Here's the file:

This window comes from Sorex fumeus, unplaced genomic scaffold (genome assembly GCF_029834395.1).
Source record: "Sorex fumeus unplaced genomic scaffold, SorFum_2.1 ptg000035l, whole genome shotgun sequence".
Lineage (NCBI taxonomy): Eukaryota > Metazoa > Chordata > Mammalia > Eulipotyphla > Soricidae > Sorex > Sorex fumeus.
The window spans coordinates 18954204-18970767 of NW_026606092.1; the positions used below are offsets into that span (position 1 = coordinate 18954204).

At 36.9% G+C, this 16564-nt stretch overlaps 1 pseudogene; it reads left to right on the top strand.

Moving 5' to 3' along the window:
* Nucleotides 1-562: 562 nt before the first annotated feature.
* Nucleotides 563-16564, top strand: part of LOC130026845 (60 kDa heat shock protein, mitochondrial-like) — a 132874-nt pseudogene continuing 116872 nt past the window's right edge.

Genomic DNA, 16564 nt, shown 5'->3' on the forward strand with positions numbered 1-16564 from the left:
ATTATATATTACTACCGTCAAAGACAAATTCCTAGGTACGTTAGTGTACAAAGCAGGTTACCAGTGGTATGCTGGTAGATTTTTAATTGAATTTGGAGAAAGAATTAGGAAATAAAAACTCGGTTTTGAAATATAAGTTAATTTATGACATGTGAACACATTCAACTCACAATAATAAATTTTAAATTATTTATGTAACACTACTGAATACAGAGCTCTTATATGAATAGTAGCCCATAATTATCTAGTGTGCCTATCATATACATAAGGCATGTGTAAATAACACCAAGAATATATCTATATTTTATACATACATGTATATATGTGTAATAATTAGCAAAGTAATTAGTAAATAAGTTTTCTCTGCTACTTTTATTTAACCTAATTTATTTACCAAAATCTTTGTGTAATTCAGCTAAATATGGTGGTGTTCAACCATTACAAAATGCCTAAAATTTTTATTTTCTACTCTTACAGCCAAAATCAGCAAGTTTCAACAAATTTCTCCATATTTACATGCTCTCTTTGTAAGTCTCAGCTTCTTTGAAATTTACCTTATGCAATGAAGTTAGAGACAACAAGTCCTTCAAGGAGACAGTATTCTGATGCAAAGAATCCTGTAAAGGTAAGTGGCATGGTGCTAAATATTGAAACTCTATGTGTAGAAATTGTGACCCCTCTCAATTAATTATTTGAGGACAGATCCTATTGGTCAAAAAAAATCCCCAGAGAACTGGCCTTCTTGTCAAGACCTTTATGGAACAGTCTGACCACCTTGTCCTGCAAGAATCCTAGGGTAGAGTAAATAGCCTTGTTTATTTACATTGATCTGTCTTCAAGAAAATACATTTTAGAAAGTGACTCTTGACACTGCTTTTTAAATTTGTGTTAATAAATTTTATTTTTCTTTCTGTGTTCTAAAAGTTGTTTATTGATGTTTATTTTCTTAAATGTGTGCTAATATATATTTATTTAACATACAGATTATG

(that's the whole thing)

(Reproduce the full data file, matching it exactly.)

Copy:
This window comes from Sorex fumeus, unplaced genomic scaffold (genome assembly GCF_029834395.1).
Source record: "Sorex fumeus unplaced genomic scaffold, SorFum_2.1 ptg000035l, whole genome shotgun sequence".
Lineage (NCBI taxonomy): Eukaryota > Metazoa > Chordata > Mammalia > Eulipotyphla > Soricidae > Sorex > Sorex fumeus.
The window spans coordinates 18954204-18970767 of NW_026606092.1; the positions used below are offsets into that span (position 1 = coordinate 18954204).

At 36.9% G+C, this 16564-nt stretch overlaps 1 pseudogene; it reads left to right on the top strand.

Moving 5' to 3' along the window:
* Nucleotides 1-562: 562 nt before the first annotated feature.
* Nucleotides 563-16564, top strand: part of LOC130026845 (60 kDa heat shock protein, mitochondrial-like) — a 132874-nt pseudogene continuing 116872 nt past the window's right edge.

Genomic DNA, 16564 nt, shown 5'->3' on the forward strand with positions numbered 1-16564 from the left:
ATTATATATTACTACCGTCAAAGACAAATTCCTAGGTACGTTAGTGTACAAAGCAGGTTACCAGTGGTATGCTGGTAGATTTTTAATTGAATTTGGAGAAAGAATTAGGAAATAAAAACTCGGTTTTGAAATATAAGTTAATTTATGACATGTGAACACATTCAACTCACAATAATAAATTTTAAATTATTTATGTAACACTACTGAATACAGAGCTCTTATATGAATAGTAGCCCATAATTATCTAGTGTGCCTATCATATACATAAGGCATGTGTAAATAACACCAAGAATATATCTATATTTTATACATACATGTATATATGTGTAATAATTAGCAAAGTAATTAGTAAATAAGTTTTCTCTGCTACTTTTATTTAACCTAATTTATTTACCAAAATCTTTGTGTAATTCAGCTAAATATGGTGGTGTTCAACCATTACAAAATGCCTAAAATTTTTATTTTCTACTCTTACAGCCAAAATCAGCAAGTTTCAACAAATTTCTCCATATTTACATGCTCTCTTTGTAAGTCTCAGCTTCTTTGAAATTTACCTTATGCAATGAAGTTAGAGACAACAAGTCCTTCAAGGAGACAGTATTCTGATGCAAAGAATCCTGTAAAGGTAAGTGGCATGGTGCTAAATATTGAAACTCTATGTGTAGAAATTGTGACCCCTCTCAATTAATTATTTGAGGACAGATCCTATTGGTCAAAAAAAATCCCCAGAGAACTGGCCTTCTTGTCAAGACCTTTATGGAACAGTCTGACCACCTTGTCCTGCAAGAATCCTAGGGTAGAGTAAATAGCCTTGTTTATTTACATTGATCTGTCTTCAAGAAAATACATTTTAGAAAGTGACTCTTGACACTGCTTTTTAAATTTGTGTTAATAAATTTTATTTTTCTTTCTGTGTTCTAAAAGTTGTTTATTGATGTTTATTTTCTTAAATGTGTGCTAATATATATTTATTTAACATACAGATTATG